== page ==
“Everybody’s going in and out of the motor home to check on them when a couple of the make-up people came over and said, ‘Charley is up front, Vince and Bobby were in the back yucking it up, having a big time. Why isn’t Charley involved?”
“I laughed and said, ‘Because Vince and Bobby don’t play each other.’ But that was pure Bobby. We worked with him for ten years and he was the most generous and thoughtful and kind person and big celebrity I ever worked with. People talk about being a great coach, but he was always humble about it.”
While Matt Kingston was a student at Florida, I was lucky enough to have him as an intern in the TV station’s sports department before he graduated. His internship was a rousing success and we jumped at the chance to hire him as soon as he finished school. We worked together for eighteen years, traveling all over to cover sporting events and he remains one of my closest friends. But it was before we met that his Bobby Bowden story happened.
“I was working at a TV station in Gainesville while I was in school and they sent me to the FSU football media day on a Saturday morning in Tallahassee,” Matt said. “I went by myself into a big room, set up and had the players and coaches come through one-by-one.”
“When Bobby got to me the Assistant Sports information Director introduced me saying, ‘Coach, this is Matt Kingston from Gainesville.’ ‘Gainesville?’ Bobby said. ‘Who let him in?’”
“I was already nervous, and I wasn’t sure whether he was serious or not. He must have sensed my nervousness, so he said, ‘Matt, how old are you?’ ‘Twenty-two,’ I said. ‘And how tall are you?’ he asked. ‘I’m five-six Coach.’ ‘Well let’s see!”
And with that he motioned for me to come closer.
“Let’s go back-to-back,’ he said and pulled me by the arm. We went back-to-back and he asked the guy with him, ‘Who’s taller?’
“’I think you have him by about a half inch Coach,’ the assistant said. ‘I don’t win many of those!’ Bobby exclaimed. He sat down and said with a laugh, “I always thought there were a few smart people in Gainesville.” I’m a huge Gator fan but I’ve been a Bobby Bowden fan ever since that day.”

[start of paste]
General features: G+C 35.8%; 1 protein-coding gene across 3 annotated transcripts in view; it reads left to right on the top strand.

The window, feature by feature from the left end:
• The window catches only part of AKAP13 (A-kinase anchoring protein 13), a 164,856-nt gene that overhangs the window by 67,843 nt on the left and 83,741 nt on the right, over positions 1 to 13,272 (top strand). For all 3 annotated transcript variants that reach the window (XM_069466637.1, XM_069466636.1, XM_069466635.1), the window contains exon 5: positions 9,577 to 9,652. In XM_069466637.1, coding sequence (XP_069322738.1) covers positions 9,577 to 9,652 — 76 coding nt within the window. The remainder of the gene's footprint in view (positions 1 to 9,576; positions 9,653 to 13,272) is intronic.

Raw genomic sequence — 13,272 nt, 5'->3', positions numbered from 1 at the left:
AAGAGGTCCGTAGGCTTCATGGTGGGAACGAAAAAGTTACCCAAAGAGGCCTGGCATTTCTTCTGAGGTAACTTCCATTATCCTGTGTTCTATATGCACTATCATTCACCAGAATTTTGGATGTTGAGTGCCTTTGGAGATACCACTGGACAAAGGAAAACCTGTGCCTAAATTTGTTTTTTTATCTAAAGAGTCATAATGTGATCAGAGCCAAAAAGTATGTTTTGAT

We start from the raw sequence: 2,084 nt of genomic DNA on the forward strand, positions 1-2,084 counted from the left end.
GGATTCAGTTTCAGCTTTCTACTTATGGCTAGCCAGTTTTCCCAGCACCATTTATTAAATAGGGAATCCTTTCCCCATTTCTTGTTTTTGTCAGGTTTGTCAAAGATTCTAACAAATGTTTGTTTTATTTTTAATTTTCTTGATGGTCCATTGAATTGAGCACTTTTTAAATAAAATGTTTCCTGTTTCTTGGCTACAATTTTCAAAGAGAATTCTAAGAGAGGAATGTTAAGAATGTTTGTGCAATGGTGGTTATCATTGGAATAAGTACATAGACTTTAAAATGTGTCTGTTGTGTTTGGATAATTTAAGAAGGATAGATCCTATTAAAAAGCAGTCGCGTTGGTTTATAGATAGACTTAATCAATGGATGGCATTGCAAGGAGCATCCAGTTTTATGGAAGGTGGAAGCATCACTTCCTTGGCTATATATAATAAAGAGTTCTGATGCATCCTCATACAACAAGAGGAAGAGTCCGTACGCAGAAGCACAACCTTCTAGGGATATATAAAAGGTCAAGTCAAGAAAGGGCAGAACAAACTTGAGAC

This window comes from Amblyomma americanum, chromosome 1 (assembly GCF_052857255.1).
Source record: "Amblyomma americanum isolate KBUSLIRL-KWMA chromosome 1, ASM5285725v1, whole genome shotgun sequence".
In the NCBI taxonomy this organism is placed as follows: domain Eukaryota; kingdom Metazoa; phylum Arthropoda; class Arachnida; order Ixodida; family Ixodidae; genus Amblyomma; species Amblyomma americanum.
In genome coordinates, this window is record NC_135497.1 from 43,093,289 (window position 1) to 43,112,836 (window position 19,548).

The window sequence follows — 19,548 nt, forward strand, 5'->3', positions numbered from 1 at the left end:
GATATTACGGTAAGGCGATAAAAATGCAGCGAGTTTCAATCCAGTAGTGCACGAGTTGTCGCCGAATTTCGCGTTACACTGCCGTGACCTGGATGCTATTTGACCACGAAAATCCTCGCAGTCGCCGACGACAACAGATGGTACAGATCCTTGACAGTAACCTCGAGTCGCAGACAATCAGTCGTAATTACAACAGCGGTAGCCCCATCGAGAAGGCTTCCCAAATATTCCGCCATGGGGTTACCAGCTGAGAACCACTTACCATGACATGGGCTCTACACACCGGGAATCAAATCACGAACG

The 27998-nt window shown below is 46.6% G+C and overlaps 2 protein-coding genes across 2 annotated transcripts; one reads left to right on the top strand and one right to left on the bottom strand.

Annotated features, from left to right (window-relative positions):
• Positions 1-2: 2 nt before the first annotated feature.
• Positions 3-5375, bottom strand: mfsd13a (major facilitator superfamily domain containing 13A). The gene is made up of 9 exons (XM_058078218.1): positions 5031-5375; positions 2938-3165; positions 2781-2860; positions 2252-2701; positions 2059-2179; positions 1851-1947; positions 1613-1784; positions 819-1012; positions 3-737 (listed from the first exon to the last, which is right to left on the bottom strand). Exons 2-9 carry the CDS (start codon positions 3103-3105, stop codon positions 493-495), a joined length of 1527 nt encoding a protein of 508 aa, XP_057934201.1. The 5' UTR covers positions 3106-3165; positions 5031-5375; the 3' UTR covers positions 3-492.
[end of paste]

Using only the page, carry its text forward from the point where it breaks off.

My longtime producer/photographer and close friend and confidant, Kevin Talley reminded me of an interview we did after a game in Tallahassee with Bobby after Tamarick Vanover had two long kickoff returns in 1992 against Florida.
“You asked Bobby how fast Vanover was,” Kevin recalled. “And without skipping a beat Bobby said, ‘I don’t know, but he’s faster than whatever’s chasing him.”
As lucky as I was to report on and get to know Bobby Bowden over three decades, I have dozens of stories, most of them you’ve probably heard.
But two really stick out.
When he was done with his press conference following his final game, January 1, 2010, in the Gator Bowl against West Virginia, he and Ann were walking up the aisle accepting handshakes and congratulations from the assembled media.
I was standing in the back with the photographers as I always do, and as Bobby got to the door, he looked over at me and smiled. I nodded a quick “hi” and he stopped and walked through the maze of TV cameras to get to me.
He put his hand out and said, “Hey, Sam,” not using his regular, “Hey buddy,” that he saved for everybody. There was something in his voice that was especially warm and welcoming, not an easy thing to achieve in a big room full of people.
“That was something,” I said of the ‘Noles 33-21 win over the Mountaineers in the rain. “And a great run,” I added.
“You know Ann?” Bobby said as he pointed to his wife right behind him.
“Of course,” I said, knowing, polite as always, he’d introduced me to Ann about a hundred times.
As we shook hands, he put his left hand on my shoulder and said, “I’ll see you soon.”
“Absolutely,” I said.
And a story I’ve never told before:
We once played golf at Deerwood during his annual spring tour in the late ‘80’s. We rode in the same cart and over the course of five hours together, we talked a lot about football, my short college football career, family, and faith and discovered we were fraternity brothers. We hit some good and some bad shots over eighteen holes as usual.
When we finished, we were straightening out the cart and the clubs before everybody was trying to get a piece of him. Bobby put his hand out and said, “I really enjoyed that.” “Not as much as I did,” I quickly answered.
And then he leaned in, put his hand on my shoulder and said, “You should have played for me.”
I was so stunned I think I managed an “I should have,” as he was escorted away.
I thought it might have been the highest compliment I’ve ever gotten, and I’ve never forgotten that.